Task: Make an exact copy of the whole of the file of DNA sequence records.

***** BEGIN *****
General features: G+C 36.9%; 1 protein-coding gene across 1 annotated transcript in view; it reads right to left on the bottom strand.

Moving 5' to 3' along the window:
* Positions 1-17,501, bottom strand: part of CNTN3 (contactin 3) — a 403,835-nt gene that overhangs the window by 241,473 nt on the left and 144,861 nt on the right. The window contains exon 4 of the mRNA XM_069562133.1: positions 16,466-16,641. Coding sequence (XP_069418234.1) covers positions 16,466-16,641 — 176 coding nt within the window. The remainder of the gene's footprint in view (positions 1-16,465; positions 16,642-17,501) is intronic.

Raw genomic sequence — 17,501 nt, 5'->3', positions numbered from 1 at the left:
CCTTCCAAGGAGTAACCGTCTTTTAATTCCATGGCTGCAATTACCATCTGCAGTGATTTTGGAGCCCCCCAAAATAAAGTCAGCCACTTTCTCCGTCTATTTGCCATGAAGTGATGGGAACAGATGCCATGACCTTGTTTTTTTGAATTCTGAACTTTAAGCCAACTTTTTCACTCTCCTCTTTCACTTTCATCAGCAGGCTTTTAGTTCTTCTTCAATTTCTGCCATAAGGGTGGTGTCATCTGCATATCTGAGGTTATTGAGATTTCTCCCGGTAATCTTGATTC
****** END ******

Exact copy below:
General features: G+C 36.9%; 1 protein-coding gene across 1 annotated transcript in view; it reads right to left on the bottom strand.

Moving 5' to 3' along the window:
* Positions 1-17,501, bottom strand: part of CNTN3 (contactin 3) — a 403,835-nt gene that overhangs the window by 241,473 nt on the left and 144,861 nt on the right. The window contains exon 4 of the mRNA XM_069562133.1: positions 16,466-16,641. Coding sequence (XP_069418234.1) covers positions 16,466-16,641 — 176 coding nt within the window. The remainder of the gene's footprint in view (positions 1-16,465; positions 16,642-17,501) is intronic.

Raw genomic sequence — 17,501 nt, 5'->3', positions numbered from 1 at the left:
CCTTCCAAGGAGTAACCGTCTTTTAATTCCATGGCTGCAATTACCATCTGCAGTGATTTTGGAGCCCCCCAAAATAAAGTCAGCCACTTTCTCCGTCTATTTGCCATGAAGTGATGGGAACAGATGCCATGACCTTGTTTTTTTGAATTCTGAACTTTAAGCCAACTTTTTCACTCTCCTCTTTCACTTTCATCAGCAGGCTTTTAGTTCTTCTTCAATTTCTGCCATAAGGGTGGTGTCATCTGCATATCTGAGGTTATTGAGATTTCTCCCGGTAATCTTGATTC